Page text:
2. Sleeping in compression socks: There is debate over the full benefits of compression socks.  Some proponents say that wearing them during a run improves running by increasing circulation and reducing vibrations to the leg muscles.  Others say that during a run, there’s not really that much added benefit.  One thing that is more widely accepted is that compression socks do help aid in recovery (when not running) by increasing circulation.  I do like to wear compression socks when I run in the winter, but I’ve found that staying cool when it is hot outside is more important than running in  compression socks in the summer.  That doesn’t mean that I can’t speed recovery to my legs while I sleep.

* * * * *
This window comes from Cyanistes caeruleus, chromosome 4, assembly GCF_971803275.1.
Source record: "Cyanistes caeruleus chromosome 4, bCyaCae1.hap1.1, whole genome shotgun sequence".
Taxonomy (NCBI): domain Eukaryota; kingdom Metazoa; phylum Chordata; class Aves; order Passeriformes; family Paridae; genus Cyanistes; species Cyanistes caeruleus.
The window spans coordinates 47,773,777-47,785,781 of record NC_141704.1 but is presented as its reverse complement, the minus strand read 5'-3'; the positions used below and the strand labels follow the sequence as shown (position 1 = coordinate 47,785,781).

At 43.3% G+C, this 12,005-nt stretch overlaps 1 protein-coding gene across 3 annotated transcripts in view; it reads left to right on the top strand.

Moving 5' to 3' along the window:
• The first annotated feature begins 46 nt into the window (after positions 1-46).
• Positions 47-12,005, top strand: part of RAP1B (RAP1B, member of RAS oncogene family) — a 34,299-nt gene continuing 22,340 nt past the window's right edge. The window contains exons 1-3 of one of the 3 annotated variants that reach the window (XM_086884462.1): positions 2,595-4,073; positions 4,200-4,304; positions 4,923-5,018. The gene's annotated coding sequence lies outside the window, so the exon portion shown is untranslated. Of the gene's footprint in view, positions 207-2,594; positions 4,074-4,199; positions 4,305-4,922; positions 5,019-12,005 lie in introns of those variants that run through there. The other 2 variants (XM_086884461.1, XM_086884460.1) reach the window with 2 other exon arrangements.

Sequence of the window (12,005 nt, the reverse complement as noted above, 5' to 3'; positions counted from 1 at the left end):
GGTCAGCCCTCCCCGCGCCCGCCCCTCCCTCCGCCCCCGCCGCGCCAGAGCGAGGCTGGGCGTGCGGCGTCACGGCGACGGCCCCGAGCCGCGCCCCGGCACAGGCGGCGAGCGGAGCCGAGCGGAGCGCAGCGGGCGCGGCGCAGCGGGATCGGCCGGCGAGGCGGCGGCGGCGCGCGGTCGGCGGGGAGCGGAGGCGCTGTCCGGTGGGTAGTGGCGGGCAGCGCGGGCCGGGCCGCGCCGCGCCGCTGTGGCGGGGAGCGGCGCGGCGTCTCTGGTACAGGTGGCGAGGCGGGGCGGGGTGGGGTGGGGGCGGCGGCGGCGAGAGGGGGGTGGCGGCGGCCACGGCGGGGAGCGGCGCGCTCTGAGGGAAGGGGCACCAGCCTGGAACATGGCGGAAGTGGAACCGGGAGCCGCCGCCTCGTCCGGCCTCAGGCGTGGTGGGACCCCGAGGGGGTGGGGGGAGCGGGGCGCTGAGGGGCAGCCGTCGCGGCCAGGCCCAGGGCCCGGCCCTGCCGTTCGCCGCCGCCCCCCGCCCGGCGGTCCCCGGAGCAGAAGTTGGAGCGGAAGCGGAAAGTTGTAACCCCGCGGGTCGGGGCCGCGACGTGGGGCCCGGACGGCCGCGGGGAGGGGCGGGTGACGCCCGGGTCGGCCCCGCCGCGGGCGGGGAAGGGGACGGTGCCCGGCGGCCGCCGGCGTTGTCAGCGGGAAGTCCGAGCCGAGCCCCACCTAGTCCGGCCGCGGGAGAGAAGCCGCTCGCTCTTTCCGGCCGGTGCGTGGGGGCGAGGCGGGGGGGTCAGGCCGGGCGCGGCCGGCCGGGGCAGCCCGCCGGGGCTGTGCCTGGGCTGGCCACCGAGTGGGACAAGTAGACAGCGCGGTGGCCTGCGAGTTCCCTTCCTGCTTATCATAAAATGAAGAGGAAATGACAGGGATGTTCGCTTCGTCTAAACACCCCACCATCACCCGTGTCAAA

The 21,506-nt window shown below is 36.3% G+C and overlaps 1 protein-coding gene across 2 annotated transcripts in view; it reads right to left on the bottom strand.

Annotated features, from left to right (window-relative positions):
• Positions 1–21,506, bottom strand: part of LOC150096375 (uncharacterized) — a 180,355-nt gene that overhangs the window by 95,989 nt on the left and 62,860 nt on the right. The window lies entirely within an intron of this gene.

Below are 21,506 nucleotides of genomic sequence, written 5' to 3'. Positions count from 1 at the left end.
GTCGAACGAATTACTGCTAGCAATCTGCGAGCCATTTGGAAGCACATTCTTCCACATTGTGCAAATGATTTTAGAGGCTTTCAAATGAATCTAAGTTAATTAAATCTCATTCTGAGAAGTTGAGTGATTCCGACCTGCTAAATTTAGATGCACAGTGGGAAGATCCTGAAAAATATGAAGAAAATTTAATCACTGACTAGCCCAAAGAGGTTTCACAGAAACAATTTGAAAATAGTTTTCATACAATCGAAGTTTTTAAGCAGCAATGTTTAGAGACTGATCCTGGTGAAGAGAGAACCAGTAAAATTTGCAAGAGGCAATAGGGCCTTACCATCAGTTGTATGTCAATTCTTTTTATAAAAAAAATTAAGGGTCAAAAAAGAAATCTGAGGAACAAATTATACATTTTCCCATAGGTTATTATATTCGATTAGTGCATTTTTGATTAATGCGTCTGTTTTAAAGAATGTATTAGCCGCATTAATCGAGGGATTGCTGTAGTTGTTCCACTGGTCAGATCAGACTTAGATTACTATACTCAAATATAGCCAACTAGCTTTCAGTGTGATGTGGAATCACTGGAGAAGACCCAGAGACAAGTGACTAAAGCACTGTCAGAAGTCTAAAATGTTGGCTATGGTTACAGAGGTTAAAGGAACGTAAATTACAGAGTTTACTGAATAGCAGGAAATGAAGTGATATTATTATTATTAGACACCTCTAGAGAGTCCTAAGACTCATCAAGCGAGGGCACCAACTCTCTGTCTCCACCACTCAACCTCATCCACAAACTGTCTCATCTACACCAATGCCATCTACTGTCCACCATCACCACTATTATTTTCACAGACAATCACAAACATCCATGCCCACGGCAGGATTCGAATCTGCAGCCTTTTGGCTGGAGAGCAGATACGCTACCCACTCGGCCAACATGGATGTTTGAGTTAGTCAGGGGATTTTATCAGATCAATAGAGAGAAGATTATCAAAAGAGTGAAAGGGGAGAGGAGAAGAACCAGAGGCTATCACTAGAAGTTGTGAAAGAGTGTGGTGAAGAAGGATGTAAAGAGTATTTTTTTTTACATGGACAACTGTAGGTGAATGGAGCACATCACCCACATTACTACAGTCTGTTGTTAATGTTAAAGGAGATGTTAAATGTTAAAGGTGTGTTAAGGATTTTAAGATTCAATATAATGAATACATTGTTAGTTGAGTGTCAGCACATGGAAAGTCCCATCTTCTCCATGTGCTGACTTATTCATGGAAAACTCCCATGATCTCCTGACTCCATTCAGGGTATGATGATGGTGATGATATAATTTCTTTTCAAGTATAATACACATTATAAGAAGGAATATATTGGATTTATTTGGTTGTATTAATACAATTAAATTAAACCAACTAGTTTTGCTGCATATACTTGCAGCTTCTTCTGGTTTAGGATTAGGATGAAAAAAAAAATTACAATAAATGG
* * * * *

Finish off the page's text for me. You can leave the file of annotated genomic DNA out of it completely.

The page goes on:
3. Drinking a lot of water:  I started really being intentional with hydration when I was pregnant, and now that I am breastfeeding and working out like a crazy person, it is equally important.  I drink a whole lot of water throughout the day, and I only occasionally drink caffeine or alcohol.  In addition to water, there are a couple of drink mixes like this one that I like to add for flavor and a little added benefit.  I also drink almond milk for the added calcium (still tbd on dairy, so I limit milk).
  4. Eating enough good foods:  Fueling properly has become much more critical as I push my body in training AND in breastfeeding.  My body is working as hard as it can, so I need to make sure that I give it the nutrition that it needs.  I have transitioned to eating mostly organic foods, and I have cut out a lot of the refined grains that I used to eat.  I used to try to eat a low-fat diet, but I now try to incorporate good fats into every meal. I also make an effort to get a lot of protein through good meats, protein shakes, and cheese.